The year-over-year average percentage changes for the 25 cities shown in the tables and graphs ranged from +3.2% for a laboratory to +5.2% for a classroom.
Between those high and low points were a student union building (+3.4%) and a dormitory (+5.0%).
By way of comparison, the current rate of inflation in the United States is +2.7%. That was March’s year-over-year increase in the all-items Consumer Price Index (CPI).
The run-up in construction costs, year-over-year is slightly exceeding the change in the overall price level in the country.
From highest to lowest, New Orleans, Kansas City, San Francisco, Detroit and Denver ranked numbers one through five with respect to year-over-year cost increases among the 25 cities in the latest month.
Pittsburgh, Phoenix, Atlanta, Washington D.C. and Winston-Salem formed the next rung on the ranking ladder.
Cities with the lowest rates of construction cost increases were Boston, Chicago, San Diego, Minneapolis, Philadelphia and Portland.
The outlook for construction costs
For much of the past decade, the prognosis for construction costs has depended on emerging nations and their plans for infrastructure construction.
Another factor has been increasing demand for consumer goods from the burgeoning middle classes in those countries. For example, cars and appliances are made from steel and other metals and minerals.
The upshot has been generally rising commodity prices.
At this time, however, growth expectations for such nations as China, India and Russia have been lowered for 2012 relative to 2011. (See the International Monetary Fund’s World Economic Outlook.)
The export-oriented developing economies will be held back by Europe, where sovereign debt issues are still plaguing many of the Euro-zone nations.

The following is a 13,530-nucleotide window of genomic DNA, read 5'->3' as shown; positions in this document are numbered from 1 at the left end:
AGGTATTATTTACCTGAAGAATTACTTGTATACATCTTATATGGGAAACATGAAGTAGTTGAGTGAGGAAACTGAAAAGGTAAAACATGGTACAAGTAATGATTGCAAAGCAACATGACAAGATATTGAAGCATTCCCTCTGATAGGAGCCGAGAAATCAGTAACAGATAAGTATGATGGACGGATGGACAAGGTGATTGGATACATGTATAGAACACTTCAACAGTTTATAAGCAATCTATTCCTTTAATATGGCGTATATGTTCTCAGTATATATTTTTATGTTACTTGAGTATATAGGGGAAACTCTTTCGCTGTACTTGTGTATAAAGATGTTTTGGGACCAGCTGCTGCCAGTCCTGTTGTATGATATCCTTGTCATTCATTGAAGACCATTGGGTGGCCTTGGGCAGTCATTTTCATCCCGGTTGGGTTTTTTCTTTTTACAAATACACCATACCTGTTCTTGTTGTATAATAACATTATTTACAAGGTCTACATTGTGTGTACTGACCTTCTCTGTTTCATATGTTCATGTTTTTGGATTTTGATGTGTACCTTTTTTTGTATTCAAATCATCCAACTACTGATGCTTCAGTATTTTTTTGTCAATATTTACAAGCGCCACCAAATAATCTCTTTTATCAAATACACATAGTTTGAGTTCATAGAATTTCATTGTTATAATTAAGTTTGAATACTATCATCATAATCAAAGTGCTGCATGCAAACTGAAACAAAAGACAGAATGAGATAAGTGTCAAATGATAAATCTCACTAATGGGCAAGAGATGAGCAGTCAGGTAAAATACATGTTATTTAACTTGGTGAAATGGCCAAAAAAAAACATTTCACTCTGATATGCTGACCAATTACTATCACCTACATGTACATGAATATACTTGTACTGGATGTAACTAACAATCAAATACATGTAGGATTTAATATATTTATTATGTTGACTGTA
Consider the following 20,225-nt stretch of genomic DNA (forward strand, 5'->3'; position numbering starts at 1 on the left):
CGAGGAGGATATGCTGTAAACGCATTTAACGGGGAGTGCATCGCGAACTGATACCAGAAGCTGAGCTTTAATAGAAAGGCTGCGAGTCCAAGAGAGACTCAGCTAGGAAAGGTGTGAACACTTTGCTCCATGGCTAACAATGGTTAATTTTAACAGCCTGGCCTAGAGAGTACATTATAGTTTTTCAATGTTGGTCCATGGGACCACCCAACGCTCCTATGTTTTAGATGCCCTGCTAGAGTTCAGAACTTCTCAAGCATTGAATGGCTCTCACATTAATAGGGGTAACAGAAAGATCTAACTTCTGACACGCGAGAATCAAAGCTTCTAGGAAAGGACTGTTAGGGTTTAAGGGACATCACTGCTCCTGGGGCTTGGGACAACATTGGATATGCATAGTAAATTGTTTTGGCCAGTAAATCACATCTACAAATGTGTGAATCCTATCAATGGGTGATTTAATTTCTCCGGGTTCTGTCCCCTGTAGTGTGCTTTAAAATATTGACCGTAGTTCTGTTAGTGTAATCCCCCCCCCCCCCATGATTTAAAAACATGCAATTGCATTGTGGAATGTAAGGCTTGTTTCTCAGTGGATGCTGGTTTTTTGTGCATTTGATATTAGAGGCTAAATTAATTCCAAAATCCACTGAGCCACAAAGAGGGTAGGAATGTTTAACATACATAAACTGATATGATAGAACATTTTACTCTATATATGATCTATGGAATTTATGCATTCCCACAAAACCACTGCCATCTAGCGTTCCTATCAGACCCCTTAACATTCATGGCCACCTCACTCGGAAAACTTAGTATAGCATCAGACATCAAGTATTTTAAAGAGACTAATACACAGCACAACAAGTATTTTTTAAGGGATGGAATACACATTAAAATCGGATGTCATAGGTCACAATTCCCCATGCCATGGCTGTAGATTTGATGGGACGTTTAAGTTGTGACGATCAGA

Therefore, the U.S. is setting the pace for the global economy. Consequently, many material prices will be set by conditions in the domestic construction marketplace.
For example, lumber and gypsum producers will find it difficult to sustain price rises until U.S. home starts pick up on a consistent basis.
Higher fuel costs are entering the country as a result of the turmoil in world oil markets.
But for building products where natural gas is a feedstock, the bias will be towards moderation.
The opening up of new reserves in shale rock is keeping the price of natural gas historically low.
Demand for building products will increase in a normal cyclical fashion in non-residential building markets.
But the civil/engineering category of work will be less buoyant than in other recoveries due to government decision makers becoming “converts” to spending restraint.
The recent history has been for material prices (+5.0% to +6.0%) to increase year-over-year faster than on-site labor charges (+2.0% to +3.0%).
The differential is likely to diminish in the months ahead, with both series settling down to percentage changes that are closer to the performance of the Consumer Price Index.
|college laboratory||college classroom|
|2012||2011||% Change||2012||2011||% Change|
|15||NEW YORK CITY||258.12||249.87||3.3%||245.36||233.08||5.3%|
|college dormitory||College student union building|
|2012||2011||% Change||2012||2011||% Change|
|15||NEW YORK CITY||268.04||255.09||5.1%||219.39||212.07||3.4%|